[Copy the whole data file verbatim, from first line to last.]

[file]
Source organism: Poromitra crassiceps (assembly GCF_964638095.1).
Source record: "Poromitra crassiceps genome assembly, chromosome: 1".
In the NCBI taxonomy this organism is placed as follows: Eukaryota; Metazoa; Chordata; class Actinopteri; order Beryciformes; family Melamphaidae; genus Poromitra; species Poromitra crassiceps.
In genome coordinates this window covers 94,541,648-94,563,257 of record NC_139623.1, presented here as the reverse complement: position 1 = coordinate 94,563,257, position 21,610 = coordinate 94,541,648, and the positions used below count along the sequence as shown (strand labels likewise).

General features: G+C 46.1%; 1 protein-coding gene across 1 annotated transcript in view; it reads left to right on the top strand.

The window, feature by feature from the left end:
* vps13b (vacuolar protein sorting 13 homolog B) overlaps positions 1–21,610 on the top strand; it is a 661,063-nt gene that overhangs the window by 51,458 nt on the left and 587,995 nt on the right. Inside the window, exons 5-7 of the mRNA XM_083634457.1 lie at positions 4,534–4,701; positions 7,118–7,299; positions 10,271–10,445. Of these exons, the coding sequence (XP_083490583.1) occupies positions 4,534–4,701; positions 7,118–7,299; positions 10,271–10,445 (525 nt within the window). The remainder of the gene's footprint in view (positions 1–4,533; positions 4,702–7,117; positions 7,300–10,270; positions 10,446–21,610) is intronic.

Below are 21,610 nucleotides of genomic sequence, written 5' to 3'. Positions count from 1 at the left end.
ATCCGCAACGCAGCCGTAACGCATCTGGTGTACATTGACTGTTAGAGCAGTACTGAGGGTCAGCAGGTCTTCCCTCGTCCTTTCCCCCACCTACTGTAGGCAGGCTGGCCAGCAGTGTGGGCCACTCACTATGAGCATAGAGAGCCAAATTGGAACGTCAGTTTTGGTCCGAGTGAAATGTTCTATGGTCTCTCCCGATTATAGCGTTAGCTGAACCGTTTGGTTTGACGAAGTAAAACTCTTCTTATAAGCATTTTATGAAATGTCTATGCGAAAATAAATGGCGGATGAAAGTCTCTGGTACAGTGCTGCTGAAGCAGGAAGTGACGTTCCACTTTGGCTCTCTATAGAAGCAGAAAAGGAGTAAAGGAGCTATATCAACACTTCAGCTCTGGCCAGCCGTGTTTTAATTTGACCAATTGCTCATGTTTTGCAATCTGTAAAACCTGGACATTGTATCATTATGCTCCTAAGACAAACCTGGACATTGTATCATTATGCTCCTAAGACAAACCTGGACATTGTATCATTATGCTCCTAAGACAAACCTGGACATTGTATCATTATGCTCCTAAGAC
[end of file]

Source organism: Poromitra crassiceps (assembly GCF_964638095.1).
Source record: "Poromitra crassiceps genome assembly, chromosome: 1".
In the NCBI taxonomy this organism is placed as follows: Eukaryota; Metazoa; Chordata; class Actinopteri; order Beryciformes; family Melamphaidae; genus Poromitra; species Poromitra crassiceps.
In genome coordinates this window covers 94,541,648-94,563,257 of record NC_139623.1, presented here as the reverse complement: position 1 = coordinate 94,563,257, position 21,610 = coordinate 94,541,648, and the positions used below count along the sequence as shown (strand labels likewise).

General features: G+C 46.1%; 1 protein-coding gene across 1 annotated transcript in view; it reads left to right on the top strand.

The window, feature by feature from the left end:
* vps13b (vacuolar protein sorting 13 homolog B) overlaps positions 1–21,610 on the top strand; it is a 661,063-nt gene that overhangs the window by 51,458 nt on the left and 587,995 nt on the right. Inside the window, exons 5-7 of the mRNA XM_083634457.1 lie at positions 4,534–4,701; positions 7,118–7,299; positions 10,271–10,445. Of these exons, the coding sequence (XP_083490583.1) occupies positions 4,534–4,701; positions 7,118–7,299; positions 10,271–10,445 (525 nt within the window). The remainder of the gene's footprint in view (positions 1–4,533; positions 4,702–7,117; positions 7,300–10,270; positions 10,446–21,610) is intronic.

Below are 21,610 nucleotides of genomic sequence, written 5' to 3'. Positions count from 1 at the left end.
ATCCGCAACGCAGCCGTAACGCATCTGGTGTACATTGACTGTTAGAGCAGTACTGAGGGTCAGCAGGTCTTCCCTCGTCCTTTCCCCCACCTACTGTAGGCAGGCTGGCCAGCAGTGTGGGCCACTCACTATGAGCATAGAGAGCCAAATTGGAACGTCAGTTTTGGTCCGAGTGAAATGTTCTATGGTCTCTCCCGATTATAGCGTTAGCTGAACCGTTTGGTTTGACGAAGTAAAACTCTTCTTATAAGCATTTTATGAAATGTCTATGCGAAAATAAATGGCGGATGAAAGTCTCTGGTACAGTGCTGCTGAAGCAGGAAGTGACGTTCCACTTTGGCTCTCTATAGAAGCAGAAAAGGAGTAAAGGAGCTATATCAACACTTCAGCTCTGGCCAGCCGTGTTTTAATTTGACCAATTGCTCATGTTTTGCAATCTGTAAAACCTGGACATTGTATCATTATGCTCCTAAGACAAACCTGGACATTGTATCATTATGCTCCTAAGACAAACCTGGACATTGTATCATTATGCTCCTAAGACAAACCTGGACATTGTATCATTATGCTCCTAAGAC